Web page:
It hardly comes as any surprise that anything we eat has an impact on the environment. Nor that said impact is invariably negative, and that the best thing to do would possible be to stop eating at all.
Following such advice counters survival. So instead we compromise: Eat less meat, especially red meat. Go vegetarian or indeed vegan all the way. Eat only organic foods. Or indeed a combination of, say, organic and vegan.
And of course we want the best for our children. So we give them organic food at home and see to it that their daycare does too.
But what about the bib? Children are messy eaters and use bibs. Less washing is a good idea. Growing cotton and turning it into bibs (among so many other things!) is … well, less good. Even organically grown cotton comes with soil, water, and a lot of energy in the processes on its way to clothes. Including bibs.
So why not give your textiles a second life? This bib has a history: It was a towel in a hospital until it ripped from wear. Via sewing machine, the un-ripped parts became bibs. And 40 of them are on their way to a daycare. Ready for a new life with new stains, more washing and wear.
That’s in good tune with their organic food.
I know full well I won’t get very far in these boats. They are easy to make, though, and would do equally well in a beach house, summer cottage or on a boat. All triangles, all the same size, all sides the same length. Rather neat even if I say so myself.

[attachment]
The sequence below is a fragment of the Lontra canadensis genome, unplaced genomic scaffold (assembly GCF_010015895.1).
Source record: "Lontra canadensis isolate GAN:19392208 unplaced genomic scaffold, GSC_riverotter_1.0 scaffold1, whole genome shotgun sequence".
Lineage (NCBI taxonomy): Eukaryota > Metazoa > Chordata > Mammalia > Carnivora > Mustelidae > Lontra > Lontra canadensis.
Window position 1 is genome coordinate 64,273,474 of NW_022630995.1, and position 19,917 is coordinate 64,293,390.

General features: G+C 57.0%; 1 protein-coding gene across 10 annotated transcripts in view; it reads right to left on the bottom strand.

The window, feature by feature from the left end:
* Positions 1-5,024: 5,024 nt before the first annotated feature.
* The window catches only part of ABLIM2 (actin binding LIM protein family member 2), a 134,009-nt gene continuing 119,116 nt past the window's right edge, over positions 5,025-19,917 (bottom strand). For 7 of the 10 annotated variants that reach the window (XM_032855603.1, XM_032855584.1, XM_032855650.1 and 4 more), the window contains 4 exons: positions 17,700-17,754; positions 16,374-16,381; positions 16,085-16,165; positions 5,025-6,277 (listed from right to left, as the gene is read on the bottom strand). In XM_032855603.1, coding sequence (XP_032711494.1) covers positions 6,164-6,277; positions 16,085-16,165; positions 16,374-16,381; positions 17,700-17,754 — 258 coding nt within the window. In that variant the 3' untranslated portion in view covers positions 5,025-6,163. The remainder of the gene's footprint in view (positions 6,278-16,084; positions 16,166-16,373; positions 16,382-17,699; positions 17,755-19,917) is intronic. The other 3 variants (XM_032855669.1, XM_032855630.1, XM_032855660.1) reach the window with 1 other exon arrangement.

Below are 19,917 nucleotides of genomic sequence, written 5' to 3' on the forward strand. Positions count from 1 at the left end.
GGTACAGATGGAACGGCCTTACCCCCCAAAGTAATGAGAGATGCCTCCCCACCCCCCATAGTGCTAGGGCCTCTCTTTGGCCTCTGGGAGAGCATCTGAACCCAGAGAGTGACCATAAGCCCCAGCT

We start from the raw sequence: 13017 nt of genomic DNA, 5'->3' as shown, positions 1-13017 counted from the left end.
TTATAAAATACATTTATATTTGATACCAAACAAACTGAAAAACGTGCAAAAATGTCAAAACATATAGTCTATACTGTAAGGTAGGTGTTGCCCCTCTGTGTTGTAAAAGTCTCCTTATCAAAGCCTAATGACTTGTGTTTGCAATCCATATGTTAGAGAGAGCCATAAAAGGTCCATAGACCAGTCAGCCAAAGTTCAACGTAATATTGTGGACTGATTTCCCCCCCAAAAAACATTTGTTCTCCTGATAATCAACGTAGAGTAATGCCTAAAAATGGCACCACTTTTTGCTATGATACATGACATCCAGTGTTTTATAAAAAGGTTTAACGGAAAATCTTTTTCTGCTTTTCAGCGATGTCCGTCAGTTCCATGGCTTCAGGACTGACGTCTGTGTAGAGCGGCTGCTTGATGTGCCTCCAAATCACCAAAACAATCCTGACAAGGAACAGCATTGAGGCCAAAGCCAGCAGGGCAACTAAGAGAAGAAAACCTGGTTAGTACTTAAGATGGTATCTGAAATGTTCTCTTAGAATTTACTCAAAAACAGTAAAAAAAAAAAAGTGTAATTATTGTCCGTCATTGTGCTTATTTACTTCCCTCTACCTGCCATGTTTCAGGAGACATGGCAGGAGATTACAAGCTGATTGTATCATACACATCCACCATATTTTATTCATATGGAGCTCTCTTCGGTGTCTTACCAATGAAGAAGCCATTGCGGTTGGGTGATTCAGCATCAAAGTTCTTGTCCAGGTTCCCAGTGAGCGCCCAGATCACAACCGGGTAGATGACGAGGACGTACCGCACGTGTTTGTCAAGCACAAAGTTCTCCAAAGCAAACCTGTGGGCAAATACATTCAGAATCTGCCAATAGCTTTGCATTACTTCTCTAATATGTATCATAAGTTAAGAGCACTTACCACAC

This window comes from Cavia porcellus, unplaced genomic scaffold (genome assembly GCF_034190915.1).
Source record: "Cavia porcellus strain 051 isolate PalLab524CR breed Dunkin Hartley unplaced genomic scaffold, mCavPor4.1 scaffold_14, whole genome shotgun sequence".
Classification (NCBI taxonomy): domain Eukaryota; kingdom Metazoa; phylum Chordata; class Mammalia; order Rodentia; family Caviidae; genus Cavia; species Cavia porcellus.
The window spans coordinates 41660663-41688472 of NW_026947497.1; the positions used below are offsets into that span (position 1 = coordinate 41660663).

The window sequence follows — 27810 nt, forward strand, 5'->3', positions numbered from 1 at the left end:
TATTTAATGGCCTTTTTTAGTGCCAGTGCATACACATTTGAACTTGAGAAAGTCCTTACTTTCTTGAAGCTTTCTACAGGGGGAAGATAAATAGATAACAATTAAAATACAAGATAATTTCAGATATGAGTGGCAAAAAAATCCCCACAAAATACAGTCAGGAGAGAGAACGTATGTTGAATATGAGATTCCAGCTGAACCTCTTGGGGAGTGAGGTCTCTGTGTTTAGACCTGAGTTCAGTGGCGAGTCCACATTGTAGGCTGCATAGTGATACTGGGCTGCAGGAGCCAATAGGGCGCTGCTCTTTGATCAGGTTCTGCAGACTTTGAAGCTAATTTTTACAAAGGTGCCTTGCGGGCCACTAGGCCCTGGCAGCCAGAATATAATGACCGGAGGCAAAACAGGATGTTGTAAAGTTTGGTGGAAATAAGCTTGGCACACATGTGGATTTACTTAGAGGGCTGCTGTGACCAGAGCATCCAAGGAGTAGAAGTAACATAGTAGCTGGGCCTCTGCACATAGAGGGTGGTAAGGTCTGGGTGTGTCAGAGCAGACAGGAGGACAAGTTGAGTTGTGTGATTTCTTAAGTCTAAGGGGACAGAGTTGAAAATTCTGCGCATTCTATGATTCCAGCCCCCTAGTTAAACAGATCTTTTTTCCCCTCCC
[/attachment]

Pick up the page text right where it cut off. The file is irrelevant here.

And the best part is they are absolutely still and don’t rock, roll, and heave. I get seasick sometimes. Never with these!
Most people will have heard of the male name Viggo. At least when paired with the surname Mortensen. He said in an interview that the name Viggo is considered somewhat dorky in his Dad’s native Denmark. The surname is just plain fairly common as are most surnames ending in -sen.
It seems the name Viggo is on the rise in popularity though. One of “my” cub scouts bears it and I recently found out my sister likes it. The reason for my discoveryis that her daughter, my niece, is pregnant, and my sister suggested the name.
An ultrasound showed that she’s carrying a girl. The name does however have a female counterpart: Vigga.
And that’s what I call this pattern:
I’m not done with it – it’s going to be a baby blanket. Right now it’s VIP. Vigga In Progress.
And the colour scheme? Her due date is the fifth of November, known to any Brit as bonfire day to commemorate the discovery of the gunpowder plot led by Guy Fawkes before they had time to blow up the Parliament and upheave alle order in the UK. Hence the red, orange and yellows.
My darling mum was always a collector and saver. I inherited and willingly pick up anything she began to discard because of a move to a smaller flat. I fully intend to turn the odds and ends into something, and this shoulder bag is one such thing.
I have no clue what she intended the two different kinds of material for. Probably something else. Only thing I’m sure about is the strap surprised her.
It’s an old bicycle tube.